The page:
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Background: Little is known about post-traumatic stress (PTSD) prevalence rates in community samples. This is especially true for the African continent where child-soldiers, HIV/AIDS affected and orphans have been the target for PTSD prevalence studies. Objectives: The aim of this study is to investigate the indirect and direct exposure to 20 potentially traumatic events and its relation with PTSD in a Ugandan sample of senior 3rd year students and to perform cross-cultural comparisons with previous studies examining this age group. Socio-economic status, coping styles, negative affect, and somatization are further examined. Method: A convenience sample of 408 senior secondary school students, from eight schools, across three major towns, Kampala, Mbarara, and Jinja, were selected. The Harvard Trauma Questionnaire (HTQ) was used to establish PTSD prevalence rates, The Coping Style Questionnaire (CSQ) was used to assess coping styles, and the Trauma Symptom Checklist (TSC) were used to measure negative affect and somatization. Results: The subjects had been exposed to a mean of 6.6 direct events and a mean of 7.2 indirect events. The estimated prevalence rate of PTSD was 37.7% and a further 28.2% reached a subclinical level, missing one symptom to have the full diagnosis. Variables related to a PTSD diagnosis were female gender, number of directly experienced events, emotional coping, negative affect, and somatization. Conclusions: Ugandan youth have been exposed to significantly more potentially traumatic events and negative life events than European youth, and subsequently PTSD prevalence rates are higher. In addition, fewer gender differences are found in the Ugandan sample compared to the European samples.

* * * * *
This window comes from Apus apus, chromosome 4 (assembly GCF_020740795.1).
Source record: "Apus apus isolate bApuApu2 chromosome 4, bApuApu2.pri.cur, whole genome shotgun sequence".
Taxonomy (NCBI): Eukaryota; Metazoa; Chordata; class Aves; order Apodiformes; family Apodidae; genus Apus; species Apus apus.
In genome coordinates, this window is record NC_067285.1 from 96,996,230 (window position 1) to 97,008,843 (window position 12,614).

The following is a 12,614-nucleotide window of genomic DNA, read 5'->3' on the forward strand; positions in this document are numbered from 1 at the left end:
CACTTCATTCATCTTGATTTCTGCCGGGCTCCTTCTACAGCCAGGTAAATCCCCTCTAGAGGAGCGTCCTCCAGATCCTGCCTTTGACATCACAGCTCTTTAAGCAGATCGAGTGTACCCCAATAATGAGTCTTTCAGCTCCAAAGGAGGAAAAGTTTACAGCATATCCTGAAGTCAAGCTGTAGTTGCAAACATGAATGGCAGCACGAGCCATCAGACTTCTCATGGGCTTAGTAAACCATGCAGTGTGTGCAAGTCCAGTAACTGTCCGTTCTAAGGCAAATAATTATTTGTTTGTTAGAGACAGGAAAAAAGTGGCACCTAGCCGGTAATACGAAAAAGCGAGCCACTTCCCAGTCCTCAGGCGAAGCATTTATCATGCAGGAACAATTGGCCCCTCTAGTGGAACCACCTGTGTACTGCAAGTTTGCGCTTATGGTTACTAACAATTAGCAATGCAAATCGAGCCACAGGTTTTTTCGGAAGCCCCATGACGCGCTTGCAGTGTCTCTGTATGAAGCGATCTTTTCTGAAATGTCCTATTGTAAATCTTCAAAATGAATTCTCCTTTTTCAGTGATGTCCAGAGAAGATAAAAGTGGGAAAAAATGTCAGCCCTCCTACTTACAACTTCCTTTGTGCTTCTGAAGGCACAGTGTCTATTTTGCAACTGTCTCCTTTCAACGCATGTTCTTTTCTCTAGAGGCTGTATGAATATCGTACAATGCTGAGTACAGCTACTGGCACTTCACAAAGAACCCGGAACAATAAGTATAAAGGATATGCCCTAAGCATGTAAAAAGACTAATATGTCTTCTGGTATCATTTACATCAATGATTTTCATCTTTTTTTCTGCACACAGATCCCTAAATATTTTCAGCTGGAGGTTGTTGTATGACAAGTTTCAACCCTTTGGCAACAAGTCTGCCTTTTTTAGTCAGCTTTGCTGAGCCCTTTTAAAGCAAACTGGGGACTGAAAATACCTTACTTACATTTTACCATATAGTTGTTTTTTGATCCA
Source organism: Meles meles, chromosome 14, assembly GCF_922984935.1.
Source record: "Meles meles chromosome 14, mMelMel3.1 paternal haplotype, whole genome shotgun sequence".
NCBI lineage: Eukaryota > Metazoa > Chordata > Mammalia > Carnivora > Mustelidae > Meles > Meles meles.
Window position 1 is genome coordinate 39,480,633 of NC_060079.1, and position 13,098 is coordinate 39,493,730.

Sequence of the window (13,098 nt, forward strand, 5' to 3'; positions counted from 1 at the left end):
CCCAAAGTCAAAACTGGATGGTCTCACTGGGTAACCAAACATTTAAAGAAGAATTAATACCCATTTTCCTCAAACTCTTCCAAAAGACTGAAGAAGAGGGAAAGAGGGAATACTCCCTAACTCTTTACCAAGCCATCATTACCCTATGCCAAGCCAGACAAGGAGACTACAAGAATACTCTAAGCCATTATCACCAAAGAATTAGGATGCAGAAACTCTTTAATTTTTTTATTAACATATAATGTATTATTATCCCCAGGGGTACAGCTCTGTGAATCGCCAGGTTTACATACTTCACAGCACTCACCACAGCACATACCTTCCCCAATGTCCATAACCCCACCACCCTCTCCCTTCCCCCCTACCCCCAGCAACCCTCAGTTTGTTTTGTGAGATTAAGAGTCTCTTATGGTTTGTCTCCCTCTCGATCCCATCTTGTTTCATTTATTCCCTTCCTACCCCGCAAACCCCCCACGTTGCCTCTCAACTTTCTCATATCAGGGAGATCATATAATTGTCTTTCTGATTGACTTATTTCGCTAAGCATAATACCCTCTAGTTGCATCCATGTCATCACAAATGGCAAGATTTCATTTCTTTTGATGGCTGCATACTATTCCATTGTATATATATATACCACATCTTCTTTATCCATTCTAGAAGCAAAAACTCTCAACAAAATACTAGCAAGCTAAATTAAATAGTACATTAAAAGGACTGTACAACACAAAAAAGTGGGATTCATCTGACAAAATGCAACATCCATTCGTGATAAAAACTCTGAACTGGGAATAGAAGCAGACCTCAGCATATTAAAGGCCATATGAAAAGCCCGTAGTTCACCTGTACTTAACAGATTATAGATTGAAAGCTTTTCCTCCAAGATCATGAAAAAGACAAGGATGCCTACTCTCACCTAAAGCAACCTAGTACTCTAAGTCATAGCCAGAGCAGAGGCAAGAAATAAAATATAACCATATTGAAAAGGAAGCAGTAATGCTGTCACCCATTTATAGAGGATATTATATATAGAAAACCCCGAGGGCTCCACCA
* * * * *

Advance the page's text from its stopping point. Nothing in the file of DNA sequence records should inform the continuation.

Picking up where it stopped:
leadership plays an important role in safe patient care. The aim of this paper
was to understand and improve the
implementation outcomes identified by empirical studies based on Proctors et al.’s key concepts, acceptability
appropriateness, feasibility and fidelity, and to propose recommendations for
further research. Methods: An interdisciplinary approach using mixed methods.
Results: A total of twenty papers based on data from this interdisciplinary
study have been published. Overall, our published empirical studies revealed
that the CCM intervention had positive results due to staff members’ engagement
to improve care, their awareness of the need for collaboration and willingness
to assume responsibility for patient care. From the perspective of the
depressed elderly persons the results of the research project indicated their
need for support to increase self-management. In conclusion, an improved
understanding of the implementation outcomes will have an impact on best
practice for depressed elderly persons and dissemination purposes. Quality management
and highly action-oriented involvement are necessary in implementation
research. These will also affect the professional development of
interdisciplinary teams as well as constitute a basis for further research on
understanding and improving the care of depressed elderly individuals.